Brown’s climate change agenda hits Capitol roadblock

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Electric CarsIt’s been a hectic and eventful week at the State Capitol.

With lawmakers facing a deadline tomorrow to pass bills in the current legislative session, a slew of important measures have been considered, some making it to the governor, and others getting shot down.

One of the biggest stories to come out of the session is the setback delivered to a key component of Gov. Jerry Brown’s ambitious climate change agenda.

Brown and Democratic leaders could not overcome fierce opposition campaign by the oil and gas industry and they’ve grudgingly agreed to scale back a proposal to cut the state’s petroleum use in half.

“The only thing different is my zeal has been intensified to a maximum degree,” Brown said. “And nothing, nothing is going to stop this state from moving forward on our low carbon fuel standard and our cap and trade and our electric vehicle mandate and all the rest.”

Meanwhile, Brown and Democratic leaders are facing the prospect of another setback on road repairs. The current special session of the legislature was called in part to focus on transportation issues. But with just two days left, no deal has been struck. And Gov. Brown is facing stiff resistance from Republicans on his proposal to raise vehicles fees and gas and diesel taxes to pay for the much-needed fix.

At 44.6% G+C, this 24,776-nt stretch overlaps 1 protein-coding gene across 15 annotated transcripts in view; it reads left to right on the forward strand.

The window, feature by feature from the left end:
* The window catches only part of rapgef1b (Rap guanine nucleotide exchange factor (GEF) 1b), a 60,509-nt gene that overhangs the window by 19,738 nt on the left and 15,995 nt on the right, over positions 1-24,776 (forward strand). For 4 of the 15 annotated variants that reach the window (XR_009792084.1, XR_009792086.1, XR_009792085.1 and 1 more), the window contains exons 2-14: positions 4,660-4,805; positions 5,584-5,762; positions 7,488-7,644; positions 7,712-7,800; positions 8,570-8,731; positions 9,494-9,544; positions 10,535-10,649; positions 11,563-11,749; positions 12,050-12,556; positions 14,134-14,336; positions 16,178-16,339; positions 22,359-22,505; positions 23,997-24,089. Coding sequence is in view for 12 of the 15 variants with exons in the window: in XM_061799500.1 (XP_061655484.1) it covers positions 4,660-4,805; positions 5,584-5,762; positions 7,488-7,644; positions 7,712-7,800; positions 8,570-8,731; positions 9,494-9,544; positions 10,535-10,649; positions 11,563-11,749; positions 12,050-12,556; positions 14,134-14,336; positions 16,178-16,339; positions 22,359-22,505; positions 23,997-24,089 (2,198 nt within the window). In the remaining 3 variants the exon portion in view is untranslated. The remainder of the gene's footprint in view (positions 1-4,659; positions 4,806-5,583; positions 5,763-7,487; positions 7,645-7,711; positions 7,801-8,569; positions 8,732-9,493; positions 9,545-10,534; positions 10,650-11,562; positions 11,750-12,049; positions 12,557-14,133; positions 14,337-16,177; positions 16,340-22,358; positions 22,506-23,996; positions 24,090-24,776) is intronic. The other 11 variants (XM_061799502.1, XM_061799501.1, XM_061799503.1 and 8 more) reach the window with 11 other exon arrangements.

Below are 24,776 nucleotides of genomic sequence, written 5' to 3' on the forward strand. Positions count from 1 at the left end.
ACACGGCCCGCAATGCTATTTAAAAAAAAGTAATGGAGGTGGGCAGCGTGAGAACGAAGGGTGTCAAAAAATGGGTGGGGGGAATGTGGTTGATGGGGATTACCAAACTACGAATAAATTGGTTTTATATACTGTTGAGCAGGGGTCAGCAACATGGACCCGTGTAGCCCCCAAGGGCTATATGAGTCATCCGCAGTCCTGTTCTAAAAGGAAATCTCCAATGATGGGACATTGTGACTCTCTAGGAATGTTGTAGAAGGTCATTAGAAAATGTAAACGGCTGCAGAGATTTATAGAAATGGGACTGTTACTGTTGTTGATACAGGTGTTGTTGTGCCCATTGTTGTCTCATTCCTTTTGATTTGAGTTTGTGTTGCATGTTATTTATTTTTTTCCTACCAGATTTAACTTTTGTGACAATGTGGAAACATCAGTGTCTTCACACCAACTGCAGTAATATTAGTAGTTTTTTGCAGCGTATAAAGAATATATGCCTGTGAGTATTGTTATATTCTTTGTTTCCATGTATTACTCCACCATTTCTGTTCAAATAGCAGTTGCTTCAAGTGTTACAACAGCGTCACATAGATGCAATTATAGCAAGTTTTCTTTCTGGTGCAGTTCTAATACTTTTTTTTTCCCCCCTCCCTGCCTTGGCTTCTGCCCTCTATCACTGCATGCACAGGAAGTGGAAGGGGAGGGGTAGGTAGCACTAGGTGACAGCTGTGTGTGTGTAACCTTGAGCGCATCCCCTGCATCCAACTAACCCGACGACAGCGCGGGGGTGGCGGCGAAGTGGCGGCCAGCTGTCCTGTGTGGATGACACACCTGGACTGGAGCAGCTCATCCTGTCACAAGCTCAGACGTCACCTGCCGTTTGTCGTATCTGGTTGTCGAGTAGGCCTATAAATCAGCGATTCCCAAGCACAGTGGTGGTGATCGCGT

There’s been lots of other action as well:

•The Assembly passed a “right to life” bill that would allow doctors to prescribe lethal doses of drugs to terminally ill patients. The measure now goes back to the Senate, which approved an earlier version. Gov. Brown hasn’t said if he will sign the bill.

Protest over Zimmerman verdict: Documenting•Lawmakers approved a pair of bills aimed at curbing police abuses. One would tackle racial profiling by requiring agencies to keep records of the race and ethnicity of the people they stop. The other requires police to turn in yearly reports on use-of-force incidents that result in injuries or death.

•Gov. Brown vetoed a bill that would have made it illegal for drones to fly lower than 350 feet above private property. Supporters said the bill would keep drone cameras from peeping into people’s windows. But it was opposed by news organizations, who said it could interfere with their reporting.

•And Gov. Brown signed a bill that expands so-called “revenge porn” enforcement to include the posting of another person’s sexually explicit selfies.